Abstract Detail


Bahmani, Keivan [1].

Steviol glycosides from stevia; natural, safe, and zero glycemic sugar substitutes.

Reducing sugar consumption is recommended by World Health Organization, and there is an increasing demand for natural sugar substitutes with lower glycemic index. Steviol glycosides (SGs) are a group of diterpenoids secondary metabolites that are used as natural, safe, and zero glycemic sugar substitutes and are up to 450 times sweeter than sucrose. Dry powder of SGs has a white yellowish color without any odor. SGs are very stable in pH 2-10 and temperatures up to 120°C and don’t interact with other compounds, such as caffeine. SGs, despite sucrose don’t help dough to rise, because they cannot be used by yeast. SGs in baked good result in a different texture, final brown color, losing volume, and creating a different mouth feel, although there are ways to resolve these differences. There are more than 60 different kinds of SGs such as stevioside (ST), rebaudioside A, steviolbioside (SB), rebaudioside B (Reb B), rebaudioside C (Reb C), rebaudioside D (Reb D), rebaudioside E (Reb E), rebaudioside M (Reb M), dulcoside A (Dul A), dulcoside B (Dul B), dulcoside C (Dul C), Rubusoside, etc. Among SGs, Reb A and ST are the most abundant and other ones present in smaller quantity. ST, Reb A, Reb D, Reb M, and Rubusoside are very sweeter than the other ones. Naturally, some plants produce SGs to enhance stability, solubility, transport, and storage of some metabolites, so those metabolites can be used for helping the host plant to adjust better to environment. Different SGs can be found in several plant species such as in leaves of rubus suavissimus S. (Rosaceae), seeds of Cucurbita maxima (Cucurbitaceae), seeds of Rubus chingii (Rosaceae), leaves of Angelica keiskei (Apiaceae), leaves of Indian mangroves (Rhizophoraceae), and leaves of Stevia phlebophylla (Asteraceae). The greatest source of SGs is leaves of stevia rebaudiana (Asteraceae) that can accumulate up to %30 different kinds of SGs. Growing stevia rebaudiana is not expensive, and they can grow easily in balconies and backyards. Stevia rebaudiana is a diploid (2n=22) small open pollinated short day perennial bushy plant, native to Amambay region in the northeast of Paraguay, and to some parts of Brazil, and Argentina, but nowadays its cultivated all over the world. Guarani people in South America were the first people that knew about stevia and its applications. Would you consider using SGs instead of sucrose?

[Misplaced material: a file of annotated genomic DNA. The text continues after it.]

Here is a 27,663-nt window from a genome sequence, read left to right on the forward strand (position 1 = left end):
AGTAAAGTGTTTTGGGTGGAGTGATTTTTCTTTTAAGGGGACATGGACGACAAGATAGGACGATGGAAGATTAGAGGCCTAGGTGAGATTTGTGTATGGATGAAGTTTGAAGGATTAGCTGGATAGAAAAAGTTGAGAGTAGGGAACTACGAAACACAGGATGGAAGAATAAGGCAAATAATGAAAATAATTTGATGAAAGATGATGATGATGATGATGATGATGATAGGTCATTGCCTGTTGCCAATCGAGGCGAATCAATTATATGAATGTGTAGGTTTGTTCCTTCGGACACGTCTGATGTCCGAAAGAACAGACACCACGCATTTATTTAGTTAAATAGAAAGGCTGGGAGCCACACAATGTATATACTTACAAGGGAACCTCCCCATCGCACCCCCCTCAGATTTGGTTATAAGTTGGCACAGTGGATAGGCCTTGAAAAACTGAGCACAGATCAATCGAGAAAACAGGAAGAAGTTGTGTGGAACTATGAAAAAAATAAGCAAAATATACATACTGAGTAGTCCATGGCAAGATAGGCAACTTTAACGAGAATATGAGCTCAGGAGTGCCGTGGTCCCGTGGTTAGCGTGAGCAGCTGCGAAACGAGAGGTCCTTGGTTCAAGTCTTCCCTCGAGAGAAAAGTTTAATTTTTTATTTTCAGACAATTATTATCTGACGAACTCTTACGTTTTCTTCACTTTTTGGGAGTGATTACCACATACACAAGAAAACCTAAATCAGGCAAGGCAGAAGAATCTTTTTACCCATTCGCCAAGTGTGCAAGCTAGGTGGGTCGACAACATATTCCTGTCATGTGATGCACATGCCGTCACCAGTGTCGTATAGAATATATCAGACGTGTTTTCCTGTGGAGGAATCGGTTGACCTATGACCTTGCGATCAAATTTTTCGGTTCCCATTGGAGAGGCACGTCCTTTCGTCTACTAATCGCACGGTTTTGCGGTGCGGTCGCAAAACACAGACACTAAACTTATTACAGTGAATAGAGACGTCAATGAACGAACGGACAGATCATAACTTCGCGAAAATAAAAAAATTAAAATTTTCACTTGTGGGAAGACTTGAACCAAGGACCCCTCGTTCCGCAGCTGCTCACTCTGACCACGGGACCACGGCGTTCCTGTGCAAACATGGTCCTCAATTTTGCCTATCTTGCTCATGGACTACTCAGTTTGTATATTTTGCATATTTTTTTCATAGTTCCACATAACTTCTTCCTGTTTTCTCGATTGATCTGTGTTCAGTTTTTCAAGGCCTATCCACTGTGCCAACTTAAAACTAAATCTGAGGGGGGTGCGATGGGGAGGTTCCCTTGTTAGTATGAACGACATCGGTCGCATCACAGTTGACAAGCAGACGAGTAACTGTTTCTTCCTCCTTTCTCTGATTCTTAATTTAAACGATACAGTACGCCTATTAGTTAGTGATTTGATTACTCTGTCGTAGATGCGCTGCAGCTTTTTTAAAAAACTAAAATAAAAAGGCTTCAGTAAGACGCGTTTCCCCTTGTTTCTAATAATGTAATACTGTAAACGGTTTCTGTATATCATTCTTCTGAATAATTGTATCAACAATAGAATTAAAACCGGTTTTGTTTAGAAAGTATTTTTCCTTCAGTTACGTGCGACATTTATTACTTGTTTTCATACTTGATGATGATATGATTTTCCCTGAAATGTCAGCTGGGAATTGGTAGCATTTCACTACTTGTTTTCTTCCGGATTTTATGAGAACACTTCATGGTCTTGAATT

1 - University Of Central Florida, Biological Sciences, 4110 Libra Dr, Orlando, FL, 32816, United States

steviol glycosides
sugar substitutes
zero glycemic.

Presentation Type: Oral Paper
Number: ETH1007
Abstract ID:330
Candidate for Awards:None

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